AH Almaas: To be an instrument of the absolute is to be its absolute servant

To be an instrument of the absolute is to be its absolute servant, which is the same as being a complete, thoroughly ripened, and mature human adult. This is human happiness and fulfillment. This is the station of realization of the freedom vehicle, which is the reason we frequently refer to it as the body of service. We develop a new subtle body, which inherently recognizes its function as servicing the truth of Reality. It is a precise, clear, totally objective wisdom, completely free from subjective bias or reaction. This functioning may appear as a limitation when compared with the station of abiding in the absolute, and students tend to react to it in this manner, yet it is actually a deeper and higher realization. For in this station there is no preference at all; there is no need at all for any state or condition, not even for that of the absolute.

A.H. Almaas from The Inner Journey Home: Soul’s Realization of the Unity of Reality, ch. 23, p. 458

I agree with the general gist of it, from my own experience and understanding. (Which is limited, as it is for all of us.) And I hesitate when I see people using absolutist language.

He uses words such as “totally objective wisdom”, and “no preference at all”. On the surface of it, it seems suspect. Is it really that black and white?

Is there anything that’s totally objective? Are we even in a position to know?

Aren’t we all programmed by our culture and traditions? Even if all identifications were gone, I assume there would still be this filter.

A.H. Almaas may say that something is objective. It may indeed appear that way, to him and perhaps others. And a person in another culture or 200 years from now would perhaps see how it’s not objective at all, but reflects the age and culture he lives in, and the limitations inherent in any culture and tradition. I imagine that for a (hypothetical) being from another solar system or galaxy, with an entirely different biology, psychology, culture, and traditions, and embedded in a very different ecology, that may be even more clear. (Those categories may not even apply to such a being.)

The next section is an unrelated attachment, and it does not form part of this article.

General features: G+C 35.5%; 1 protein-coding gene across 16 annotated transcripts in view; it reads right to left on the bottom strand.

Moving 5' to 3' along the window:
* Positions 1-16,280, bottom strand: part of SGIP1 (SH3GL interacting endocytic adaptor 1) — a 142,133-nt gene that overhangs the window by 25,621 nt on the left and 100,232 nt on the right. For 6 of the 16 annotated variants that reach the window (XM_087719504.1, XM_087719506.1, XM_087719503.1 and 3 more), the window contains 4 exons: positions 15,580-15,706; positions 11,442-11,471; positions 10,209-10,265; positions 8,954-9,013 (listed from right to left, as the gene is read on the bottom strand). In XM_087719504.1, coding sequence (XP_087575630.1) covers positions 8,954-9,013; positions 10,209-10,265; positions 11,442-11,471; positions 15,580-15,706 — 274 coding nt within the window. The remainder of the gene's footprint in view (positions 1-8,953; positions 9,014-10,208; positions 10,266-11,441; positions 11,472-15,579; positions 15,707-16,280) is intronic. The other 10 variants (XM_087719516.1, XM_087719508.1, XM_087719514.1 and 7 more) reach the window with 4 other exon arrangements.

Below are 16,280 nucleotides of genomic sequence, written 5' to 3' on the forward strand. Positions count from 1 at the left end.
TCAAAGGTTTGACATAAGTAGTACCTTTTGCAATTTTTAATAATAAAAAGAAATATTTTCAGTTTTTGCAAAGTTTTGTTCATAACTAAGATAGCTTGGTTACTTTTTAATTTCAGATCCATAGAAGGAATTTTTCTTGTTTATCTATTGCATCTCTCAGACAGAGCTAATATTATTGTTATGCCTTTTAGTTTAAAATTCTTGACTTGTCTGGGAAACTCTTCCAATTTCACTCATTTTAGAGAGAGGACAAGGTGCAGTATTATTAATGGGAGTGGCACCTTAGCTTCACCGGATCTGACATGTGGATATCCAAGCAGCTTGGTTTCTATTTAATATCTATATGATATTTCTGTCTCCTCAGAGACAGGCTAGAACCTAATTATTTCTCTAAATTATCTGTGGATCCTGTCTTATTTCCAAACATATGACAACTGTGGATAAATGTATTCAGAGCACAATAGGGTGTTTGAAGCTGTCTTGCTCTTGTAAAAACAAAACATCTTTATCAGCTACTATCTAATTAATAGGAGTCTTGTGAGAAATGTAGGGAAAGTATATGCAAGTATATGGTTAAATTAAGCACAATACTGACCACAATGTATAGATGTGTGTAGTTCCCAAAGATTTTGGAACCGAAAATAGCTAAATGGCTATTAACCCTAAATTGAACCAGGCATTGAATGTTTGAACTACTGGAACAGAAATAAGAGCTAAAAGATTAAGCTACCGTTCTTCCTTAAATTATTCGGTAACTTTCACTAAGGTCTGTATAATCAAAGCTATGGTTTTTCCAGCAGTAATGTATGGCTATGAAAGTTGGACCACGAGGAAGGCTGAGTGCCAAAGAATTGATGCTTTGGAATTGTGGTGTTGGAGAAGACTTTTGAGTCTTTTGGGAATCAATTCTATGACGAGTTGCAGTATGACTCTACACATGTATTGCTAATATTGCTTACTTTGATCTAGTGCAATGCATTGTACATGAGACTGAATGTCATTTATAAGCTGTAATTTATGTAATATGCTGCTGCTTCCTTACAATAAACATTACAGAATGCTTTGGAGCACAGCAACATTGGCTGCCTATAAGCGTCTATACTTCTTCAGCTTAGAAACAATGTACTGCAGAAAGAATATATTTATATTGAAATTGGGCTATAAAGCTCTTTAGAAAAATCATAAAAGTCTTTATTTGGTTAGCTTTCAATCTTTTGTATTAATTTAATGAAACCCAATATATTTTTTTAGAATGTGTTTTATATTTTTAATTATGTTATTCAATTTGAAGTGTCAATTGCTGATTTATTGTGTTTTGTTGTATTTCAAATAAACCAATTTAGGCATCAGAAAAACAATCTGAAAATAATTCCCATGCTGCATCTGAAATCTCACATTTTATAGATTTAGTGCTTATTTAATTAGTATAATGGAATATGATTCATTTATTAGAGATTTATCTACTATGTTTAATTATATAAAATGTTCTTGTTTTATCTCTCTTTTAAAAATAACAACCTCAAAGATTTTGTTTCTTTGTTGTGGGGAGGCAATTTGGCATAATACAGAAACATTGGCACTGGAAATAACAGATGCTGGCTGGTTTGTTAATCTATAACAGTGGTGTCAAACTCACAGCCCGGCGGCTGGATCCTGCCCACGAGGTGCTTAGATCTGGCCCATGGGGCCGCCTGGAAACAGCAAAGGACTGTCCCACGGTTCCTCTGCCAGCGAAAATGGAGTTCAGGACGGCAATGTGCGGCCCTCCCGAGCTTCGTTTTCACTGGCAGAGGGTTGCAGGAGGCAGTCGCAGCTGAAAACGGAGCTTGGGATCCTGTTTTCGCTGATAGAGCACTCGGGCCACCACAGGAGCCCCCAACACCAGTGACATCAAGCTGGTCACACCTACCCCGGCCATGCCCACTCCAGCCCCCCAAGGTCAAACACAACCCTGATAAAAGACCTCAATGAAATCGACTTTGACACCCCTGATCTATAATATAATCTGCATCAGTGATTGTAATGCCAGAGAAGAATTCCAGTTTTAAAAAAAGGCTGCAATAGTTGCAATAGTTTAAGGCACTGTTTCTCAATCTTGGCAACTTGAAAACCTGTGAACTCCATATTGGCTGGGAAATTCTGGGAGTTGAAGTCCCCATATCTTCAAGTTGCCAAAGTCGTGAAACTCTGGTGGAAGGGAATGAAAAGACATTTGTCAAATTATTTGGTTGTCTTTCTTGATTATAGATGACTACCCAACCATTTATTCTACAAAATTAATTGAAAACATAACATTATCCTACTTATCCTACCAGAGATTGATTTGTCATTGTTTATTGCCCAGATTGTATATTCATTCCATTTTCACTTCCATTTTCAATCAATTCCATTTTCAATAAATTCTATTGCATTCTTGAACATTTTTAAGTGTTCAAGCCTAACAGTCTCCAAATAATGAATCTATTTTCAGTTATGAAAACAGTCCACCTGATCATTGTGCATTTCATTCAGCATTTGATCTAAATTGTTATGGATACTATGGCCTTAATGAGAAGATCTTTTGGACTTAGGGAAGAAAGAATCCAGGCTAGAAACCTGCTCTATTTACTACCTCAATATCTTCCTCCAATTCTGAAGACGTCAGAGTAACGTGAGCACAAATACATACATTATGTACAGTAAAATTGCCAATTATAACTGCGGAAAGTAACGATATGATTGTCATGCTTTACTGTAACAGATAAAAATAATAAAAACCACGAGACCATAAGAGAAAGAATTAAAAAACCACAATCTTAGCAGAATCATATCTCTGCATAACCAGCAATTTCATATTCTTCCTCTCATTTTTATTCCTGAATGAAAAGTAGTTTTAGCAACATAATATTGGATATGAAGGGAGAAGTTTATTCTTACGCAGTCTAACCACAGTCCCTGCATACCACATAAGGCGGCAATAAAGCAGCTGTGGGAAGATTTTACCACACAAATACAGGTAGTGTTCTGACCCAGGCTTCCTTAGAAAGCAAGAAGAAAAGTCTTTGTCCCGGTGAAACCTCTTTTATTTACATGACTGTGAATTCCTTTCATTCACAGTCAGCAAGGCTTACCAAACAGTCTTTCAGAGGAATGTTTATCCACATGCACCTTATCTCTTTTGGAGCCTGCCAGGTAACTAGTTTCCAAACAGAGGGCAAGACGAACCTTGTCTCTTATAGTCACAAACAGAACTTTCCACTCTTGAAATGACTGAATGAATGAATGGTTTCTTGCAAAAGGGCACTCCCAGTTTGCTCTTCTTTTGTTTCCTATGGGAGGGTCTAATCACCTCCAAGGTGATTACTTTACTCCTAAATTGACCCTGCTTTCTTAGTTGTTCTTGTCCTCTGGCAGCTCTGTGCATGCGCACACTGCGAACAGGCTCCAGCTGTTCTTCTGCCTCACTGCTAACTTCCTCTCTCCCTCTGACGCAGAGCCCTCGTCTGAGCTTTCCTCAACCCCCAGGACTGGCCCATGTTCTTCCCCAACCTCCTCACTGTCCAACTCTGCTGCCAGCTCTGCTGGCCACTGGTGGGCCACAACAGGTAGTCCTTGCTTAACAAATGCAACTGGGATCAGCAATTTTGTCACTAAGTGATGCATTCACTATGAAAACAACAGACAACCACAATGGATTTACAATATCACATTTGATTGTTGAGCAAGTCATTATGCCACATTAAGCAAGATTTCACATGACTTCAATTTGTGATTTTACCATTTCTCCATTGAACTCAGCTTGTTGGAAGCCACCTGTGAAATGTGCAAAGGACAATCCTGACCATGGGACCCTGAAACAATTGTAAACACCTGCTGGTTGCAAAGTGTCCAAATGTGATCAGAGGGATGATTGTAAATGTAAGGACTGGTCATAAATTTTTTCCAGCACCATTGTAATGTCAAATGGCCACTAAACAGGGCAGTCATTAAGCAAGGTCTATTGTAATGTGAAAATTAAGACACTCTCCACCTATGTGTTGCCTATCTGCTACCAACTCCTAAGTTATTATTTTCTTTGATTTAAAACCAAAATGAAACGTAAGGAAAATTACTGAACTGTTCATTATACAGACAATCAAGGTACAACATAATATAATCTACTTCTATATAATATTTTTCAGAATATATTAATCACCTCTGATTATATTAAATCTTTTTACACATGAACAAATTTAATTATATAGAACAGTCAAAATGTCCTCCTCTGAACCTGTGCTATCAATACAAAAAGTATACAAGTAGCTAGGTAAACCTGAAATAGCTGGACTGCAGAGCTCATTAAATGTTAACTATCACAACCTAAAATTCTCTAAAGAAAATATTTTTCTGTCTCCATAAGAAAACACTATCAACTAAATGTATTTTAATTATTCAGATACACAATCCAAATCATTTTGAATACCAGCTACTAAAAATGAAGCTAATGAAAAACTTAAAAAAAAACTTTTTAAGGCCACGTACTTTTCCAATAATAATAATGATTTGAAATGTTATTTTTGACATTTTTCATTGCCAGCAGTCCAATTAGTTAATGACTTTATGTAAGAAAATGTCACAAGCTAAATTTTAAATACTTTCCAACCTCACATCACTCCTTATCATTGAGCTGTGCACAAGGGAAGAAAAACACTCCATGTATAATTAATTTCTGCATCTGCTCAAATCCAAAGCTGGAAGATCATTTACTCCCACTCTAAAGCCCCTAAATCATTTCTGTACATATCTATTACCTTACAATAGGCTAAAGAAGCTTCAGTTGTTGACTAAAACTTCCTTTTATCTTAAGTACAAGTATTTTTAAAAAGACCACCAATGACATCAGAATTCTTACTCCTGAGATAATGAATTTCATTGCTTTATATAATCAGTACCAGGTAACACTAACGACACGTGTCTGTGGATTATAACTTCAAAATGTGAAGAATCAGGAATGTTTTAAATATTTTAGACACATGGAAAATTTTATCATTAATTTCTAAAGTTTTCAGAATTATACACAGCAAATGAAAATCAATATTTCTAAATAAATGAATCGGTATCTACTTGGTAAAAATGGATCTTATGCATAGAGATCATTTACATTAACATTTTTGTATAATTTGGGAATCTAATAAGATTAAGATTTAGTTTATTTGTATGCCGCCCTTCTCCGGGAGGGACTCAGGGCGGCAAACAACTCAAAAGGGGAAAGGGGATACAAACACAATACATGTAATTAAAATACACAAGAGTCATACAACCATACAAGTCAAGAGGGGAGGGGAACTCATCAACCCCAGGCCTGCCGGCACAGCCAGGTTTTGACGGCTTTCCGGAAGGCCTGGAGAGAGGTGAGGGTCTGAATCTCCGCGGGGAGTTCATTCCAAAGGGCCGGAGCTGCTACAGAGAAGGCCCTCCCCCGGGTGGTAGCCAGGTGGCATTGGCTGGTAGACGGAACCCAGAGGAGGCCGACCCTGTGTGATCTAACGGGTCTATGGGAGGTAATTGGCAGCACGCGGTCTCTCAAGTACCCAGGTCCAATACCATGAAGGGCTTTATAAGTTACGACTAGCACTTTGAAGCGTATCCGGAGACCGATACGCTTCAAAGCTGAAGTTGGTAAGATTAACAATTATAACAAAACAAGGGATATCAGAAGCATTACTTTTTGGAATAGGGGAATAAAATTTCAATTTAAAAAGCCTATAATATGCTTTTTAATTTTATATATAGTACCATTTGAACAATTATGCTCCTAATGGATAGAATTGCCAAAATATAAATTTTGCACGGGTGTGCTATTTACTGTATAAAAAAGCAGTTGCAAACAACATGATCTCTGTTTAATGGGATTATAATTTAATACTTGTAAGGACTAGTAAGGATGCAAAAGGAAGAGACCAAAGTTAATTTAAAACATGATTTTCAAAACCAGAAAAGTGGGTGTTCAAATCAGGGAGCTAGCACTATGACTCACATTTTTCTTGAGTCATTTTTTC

Also, isn’t there a difference between preferences and identifications? It seems that preferences are just part of our human self. I like strawberry ice cream more than chocolate ice cream. I like Baroque music over rap. There is no problem there. And if there is little or no identification with it (velcro), I am free to follow what seems wise and kind in the moment, whether it follows or goes against my personal and very human preferences. There is no need for the preferences to be gone.

And similar to above, can we really know if there are absolutely no preferences? Are we ever in a position to know for certain?

Of course, it may be that A.H. Almaas is aware of something I am not here. That is very possible.

It’s also possible that he went a bit overboard in his language use. That he let excitement take his language further than what’s warranted.

Just to be clear: I admire AH Almaas very much, and feel a great deal of resonance with his descriptions and pointers. This is just nit-picking. And yet, it’s important to be aware of and question these things.

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